Justia Arbitration & Mediation Opinion Summaries

Articles Posted in Entertainment & Sports Law
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Blizzard Entertainment, Inc. (Blizzard) appealed an order denying its motion to compel arbitration. B.D., a minor, played Blizzard’s online videogame “Overwatch,” and used “real money” to make in-game purchases of “Loot Boxes” - items that offer “randomized chances . . . to obtain desirable or helpful ‘loot’ in the game.” B.D. and his father (together, Plaintiffs) sued Blizzard, alleging the sale of loot boxes with randomized values constituted unlawful gambling, and, thus, violated the California Unfair Competition Law (UCL). Plaintiffs sought only prospective injunctive relief, plus attorney fees and costs. Blizzard moved to compel arbitration based on the dispute resolution policy incorporated into various iterations of the online license agreement that Blizzard presented to users when they signed up for, downloaded, and used Blizzard’s service. The trial court denied the motion, finding a “reasonably prudent user would not have inquiry notice of the agreement” to arbitrate because “there was no conspicuous notice of an arbitration” provision in any of the license agreements. The Court of Appeal disagreed: the operative version of Blizzard’s license agreement was presented to users in an online pop-up window that contained the entire agreement within a scrollable text box. View "B.D. v. Blizzard Entertainment" on Justia Law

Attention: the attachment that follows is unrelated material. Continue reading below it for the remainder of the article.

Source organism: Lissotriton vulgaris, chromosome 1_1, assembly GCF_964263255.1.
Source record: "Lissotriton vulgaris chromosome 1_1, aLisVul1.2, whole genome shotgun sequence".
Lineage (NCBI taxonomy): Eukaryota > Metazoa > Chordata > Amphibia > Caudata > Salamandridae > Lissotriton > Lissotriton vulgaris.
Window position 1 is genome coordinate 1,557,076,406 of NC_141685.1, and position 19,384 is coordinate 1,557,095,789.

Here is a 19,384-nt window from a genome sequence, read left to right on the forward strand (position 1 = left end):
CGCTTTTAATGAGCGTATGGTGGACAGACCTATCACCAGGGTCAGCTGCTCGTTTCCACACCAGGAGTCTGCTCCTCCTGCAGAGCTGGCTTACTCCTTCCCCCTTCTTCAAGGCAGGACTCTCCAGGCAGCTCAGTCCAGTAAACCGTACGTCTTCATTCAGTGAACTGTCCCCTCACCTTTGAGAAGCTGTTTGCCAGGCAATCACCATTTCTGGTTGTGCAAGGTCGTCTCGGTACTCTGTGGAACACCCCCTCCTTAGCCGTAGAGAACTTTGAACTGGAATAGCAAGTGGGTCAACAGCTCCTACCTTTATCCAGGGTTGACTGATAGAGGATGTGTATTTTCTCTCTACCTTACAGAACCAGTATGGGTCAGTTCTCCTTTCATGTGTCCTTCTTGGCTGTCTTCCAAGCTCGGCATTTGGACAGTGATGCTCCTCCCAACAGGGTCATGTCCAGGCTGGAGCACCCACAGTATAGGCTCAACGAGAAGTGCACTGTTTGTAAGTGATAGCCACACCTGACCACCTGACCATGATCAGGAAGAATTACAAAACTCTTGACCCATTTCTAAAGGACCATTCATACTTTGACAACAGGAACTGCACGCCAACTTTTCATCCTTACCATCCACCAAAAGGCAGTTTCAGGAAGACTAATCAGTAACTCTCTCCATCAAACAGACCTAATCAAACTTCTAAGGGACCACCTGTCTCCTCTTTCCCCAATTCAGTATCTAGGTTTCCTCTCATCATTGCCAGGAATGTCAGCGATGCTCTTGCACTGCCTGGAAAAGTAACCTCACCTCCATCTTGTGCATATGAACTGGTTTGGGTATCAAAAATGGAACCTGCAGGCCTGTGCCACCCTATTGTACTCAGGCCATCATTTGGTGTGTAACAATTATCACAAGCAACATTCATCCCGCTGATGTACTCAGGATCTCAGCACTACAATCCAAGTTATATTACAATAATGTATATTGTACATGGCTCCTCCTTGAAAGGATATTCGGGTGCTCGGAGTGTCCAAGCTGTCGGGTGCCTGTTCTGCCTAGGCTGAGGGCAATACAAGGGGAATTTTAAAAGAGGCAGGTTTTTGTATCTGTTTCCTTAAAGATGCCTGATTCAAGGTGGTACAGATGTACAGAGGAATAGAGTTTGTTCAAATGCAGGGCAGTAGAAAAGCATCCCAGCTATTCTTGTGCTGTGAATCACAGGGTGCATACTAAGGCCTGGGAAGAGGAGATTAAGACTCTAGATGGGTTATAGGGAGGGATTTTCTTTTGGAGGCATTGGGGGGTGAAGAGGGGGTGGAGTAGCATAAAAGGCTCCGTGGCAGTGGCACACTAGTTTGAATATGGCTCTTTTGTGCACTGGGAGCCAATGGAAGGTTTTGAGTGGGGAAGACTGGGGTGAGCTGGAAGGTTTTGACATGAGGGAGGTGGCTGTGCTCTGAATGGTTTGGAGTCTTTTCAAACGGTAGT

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The lawsuit underlying this appeal involves a "spin-off" of the Fast & Furious franchise, a project ultimately released as Fast & Furious Presents: Hobbs & Shaw (the film), on which Moritz allegedly worked as a producer pursuant to an oral agreement with Universal. After Moritz filed suit for breach of a binding oral agreement regarding Moritz's work on the film, appellants moved to compel arbitration based on arbitration agreements in the written producer contracts regarding Moritz's work for Universal on the Fast & Furious franchise.The Court of Appeal affirmed the trial court's denial of appellants' motion to arbitrate, holding that the arbitration agreements from the Fast & Furious movies did not apply to the Hobbs & Shaw spin-off dispute. The court stated that not only is it not clear and unmistakable here that the parties agreed to delegate arbitrability questions concerning Hobbs & Shaw to an arbitrator, no reasonable person in their position would have understood the arbitration provisions in the Fast & Furious contracts to require arbitration of any future claim of whatever nature or type, no matter how unrelated to the agreements nor how distant in the future the claim arose. The court explained that the Federal Arbitration Act (FAA) requires no enforcement of an arbitration provision with respect to disputes unrelated to the contract in which the provision appears. In this case, appellants' argument that an arbitration provision creates a perpetual obligation to arbitrate any conceivable claim that Moritz might ever have against them is plainly inconsistent with the FAA's explicit relatedness requirement. View "Moritz v. Universal City Studios LLC" on Justia Law